måndag 3 oktober 2011

Slayer and Reaper done

Howdy ppl,

I never got the chans to post this guy this Friday as i was a bit stress fixing last min stuff for school and here at home. I got to play the reaper one time on the tournament this Saturday but i know now that the Egaspy list was the way to go. But it´s no bigy to loose for me if you don´t loose you can´t get any better.

The end result was a lot better then I was hoping for, did one sloppy miss on him and that is the Slayer arms, the tubs in the back did not get any metal paint. But I will be fixing that some other day, now i just need to get this army in to shape.

And now it is time to show of some pic´s




Enjoy and leave me a comment on what you think ^^

3 kommentarer:

  1. i think those two guys looks fabulous and the make my a bit jealous since I'm experimenting with a rust-heavy color scheme myself.

    May I ask what kind of base color you used before you started the weathering process with the rust pigments? Finding a base color that doesn't conflict with both the red-orange rust and the necrotite green gives me a bit of a headache. Jeez!

    Cheers, karnstein

  2. Yes u may ask that np man.

    (this part is done whit Airbrush)
    I start out by giving the thing a cryx green primer then i make a 50/50 mix of cryx base and cryx highlight I then spray in on in a 50 degrees angel. when that is done I sprat some black wash on some areas where i need to tone down.

    when that is done I paint the metal give them black wash and give it some love to bring the colors back up.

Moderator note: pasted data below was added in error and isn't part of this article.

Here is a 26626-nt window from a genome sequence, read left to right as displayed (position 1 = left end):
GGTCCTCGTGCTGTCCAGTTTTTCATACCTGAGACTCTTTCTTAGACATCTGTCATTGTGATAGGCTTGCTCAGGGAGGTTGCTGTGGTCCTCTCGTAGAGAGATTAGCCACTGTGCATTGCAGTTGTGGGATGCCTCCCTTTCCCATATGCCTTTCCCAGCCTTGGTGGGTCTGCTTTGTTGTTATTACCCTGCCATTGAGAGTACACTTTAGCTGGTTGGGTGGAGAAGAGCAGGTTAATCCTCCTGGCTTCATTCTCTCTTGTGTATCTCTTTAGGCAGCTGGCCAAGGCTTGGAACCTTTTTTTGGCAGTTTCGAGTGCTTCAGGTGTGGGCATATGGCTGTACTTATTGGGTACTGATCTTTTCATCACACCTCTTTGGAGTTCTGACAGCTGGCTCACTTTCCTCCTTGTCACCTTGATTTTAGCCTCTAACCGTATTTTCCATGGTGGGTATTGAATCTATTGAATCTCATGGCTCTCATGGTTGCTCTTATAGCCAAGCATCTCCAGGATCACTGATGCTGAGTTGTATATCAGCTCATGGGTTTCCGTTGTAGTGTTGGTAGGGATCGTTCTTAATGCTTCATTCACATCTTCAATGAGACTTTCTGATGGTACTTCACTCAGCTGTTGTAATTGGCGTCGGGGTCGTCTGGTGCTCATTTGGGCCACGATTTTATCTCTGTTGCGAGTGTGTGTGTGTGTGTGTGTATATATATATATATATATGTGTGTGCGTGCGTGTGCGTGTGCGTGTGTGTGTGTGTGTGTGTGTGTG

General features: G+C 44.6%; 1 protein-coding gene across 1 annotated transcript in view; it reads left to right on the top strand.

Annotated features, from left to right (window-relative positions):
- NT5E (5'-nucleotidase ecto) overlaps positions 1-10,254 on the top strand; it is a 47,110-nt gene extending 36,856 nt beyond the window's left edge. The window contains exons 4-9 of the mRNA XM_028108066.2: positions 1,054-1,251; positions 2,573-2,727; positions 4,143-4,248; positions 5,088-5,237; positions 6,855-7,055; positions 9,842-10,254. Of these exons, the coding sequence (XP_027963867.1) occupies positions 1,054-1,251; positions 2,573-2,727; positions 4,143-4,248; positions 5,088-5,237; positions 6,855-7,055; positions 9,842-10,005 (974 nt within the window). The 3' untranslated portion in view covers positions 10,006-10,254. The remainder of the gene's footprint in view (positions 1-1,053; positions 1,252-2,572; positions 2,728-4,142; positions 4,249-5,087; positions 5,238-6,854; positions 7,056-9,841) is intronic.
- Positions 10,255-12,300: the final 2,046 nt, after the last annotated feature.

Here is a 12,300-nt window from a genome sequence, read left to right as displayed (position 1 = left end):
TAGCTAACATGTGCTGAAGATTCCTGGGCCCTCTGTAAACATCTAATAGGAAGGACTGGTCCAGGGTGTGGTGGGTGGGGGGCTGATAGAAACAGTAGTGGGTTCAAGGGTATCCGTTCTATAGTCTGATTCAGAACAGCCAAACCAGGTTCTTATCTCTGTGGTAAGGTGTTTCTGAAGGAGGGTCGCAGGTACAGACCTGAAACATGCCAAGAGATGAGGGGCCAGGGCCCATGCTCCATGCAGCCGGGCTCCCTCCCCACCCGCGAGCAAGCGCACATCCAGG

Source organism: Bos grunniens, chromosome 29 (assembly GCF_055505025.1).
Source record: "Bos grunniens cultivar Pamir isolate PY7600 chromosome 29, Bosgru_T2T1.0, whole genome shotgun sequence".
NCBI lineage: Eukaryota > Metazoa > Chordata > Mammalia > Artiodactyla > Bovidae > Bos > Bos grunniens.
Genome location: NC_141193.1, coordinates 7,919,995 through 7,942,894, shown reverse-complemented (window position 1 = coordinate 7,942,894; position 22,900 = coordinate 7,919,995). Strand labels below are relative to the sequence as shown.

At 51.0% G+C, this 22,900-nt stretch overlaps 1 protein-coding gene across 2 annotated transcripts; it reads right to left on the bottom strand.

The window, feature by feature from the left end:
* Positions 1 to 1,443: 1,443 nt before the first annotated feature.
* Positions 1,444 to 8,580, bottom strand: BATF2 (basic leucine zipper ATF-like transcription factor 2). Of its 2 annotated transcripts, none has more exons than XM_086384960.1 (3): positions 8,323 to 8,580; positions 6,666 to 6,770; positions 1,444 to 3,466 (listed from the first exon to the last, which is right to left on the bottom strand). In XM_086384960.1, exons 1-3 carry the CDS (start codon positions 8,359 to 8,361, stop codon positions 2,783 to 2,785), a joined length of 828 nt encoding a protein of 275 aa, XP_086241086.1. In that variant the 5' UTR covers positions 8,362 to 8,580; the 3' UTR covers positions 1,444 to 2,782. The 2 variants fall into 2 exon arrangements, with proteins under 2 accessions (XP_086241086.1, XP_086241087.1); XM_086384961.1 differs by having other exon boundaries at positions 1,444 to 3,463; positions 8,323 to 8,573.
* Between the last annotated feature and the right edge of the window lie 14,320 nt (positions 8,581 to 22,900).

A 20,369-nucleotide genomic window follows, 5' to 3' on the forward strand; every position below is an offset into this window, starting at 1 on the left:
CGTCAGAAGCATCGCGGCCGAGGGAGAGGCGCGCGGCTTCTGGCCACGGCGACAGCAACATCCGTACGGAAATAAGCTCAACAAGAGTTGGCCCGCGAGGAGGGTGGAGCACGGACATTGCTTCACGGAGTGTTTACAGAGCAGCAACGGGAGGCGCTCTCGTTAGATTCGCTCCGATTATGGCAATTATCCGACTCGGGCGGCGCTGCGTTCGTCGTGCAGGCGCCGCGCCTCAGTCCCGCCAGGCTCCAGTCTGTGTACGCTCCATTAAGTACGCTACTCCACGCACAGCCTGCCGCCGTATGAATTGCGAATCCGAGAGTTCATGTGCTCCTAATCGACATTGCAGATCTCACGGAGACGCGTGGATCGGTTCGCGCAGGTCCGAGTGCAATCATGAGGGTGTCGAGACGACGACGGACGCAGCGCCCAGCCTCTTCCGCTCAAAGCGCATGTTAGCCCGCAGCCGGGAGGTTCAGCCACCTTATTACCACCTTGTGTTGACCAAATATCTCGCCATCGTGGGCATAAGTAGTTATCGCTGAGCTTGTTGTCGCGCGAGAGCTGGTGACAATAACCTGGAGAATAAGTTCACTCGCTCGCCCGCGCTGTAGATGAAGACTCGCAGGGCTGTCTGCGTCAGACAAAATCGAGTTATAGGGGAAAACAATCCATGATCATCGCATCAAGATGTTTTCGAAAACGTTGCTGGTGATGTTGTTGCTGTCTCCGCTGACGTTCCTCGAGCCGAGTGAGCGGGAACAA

then I dab on the rust pigment where i want it and when it is dry i do some clean up whit the brush where there is a lot or to litel pigments.

    hope that helps.

  3. Thx, that helps quite a bit.

    The airbrush part won't be a problem, since I'm a happy owner of a good dual action gun. That 50° spray (know it as "zenithal highlight") was something I had in mind too.

    Interesting that your approach is more or less the reversed order of what I've tried so far. My test-model approach (sacrificed some plastic spoons and a crappy ww2 tank) was to prime the whole model with a red-brown primer, then sponge on some different rust shades and then use either the salt&hairspray technique or some liquid mask. Then I applied the base colors in the same way you did before I removed the salt/liquid mask, thus creating a chipping effect.

    Guess I need to sacrifice two more models (thanks god/barter-town I do have some old&obsolete metal chickens) and compare both techniques. Looks like your approach should beat mine in terms of time/model.

    How much time did you spend on that jack (from priming to the final layer of varnish)?

    Cheers, Karnstein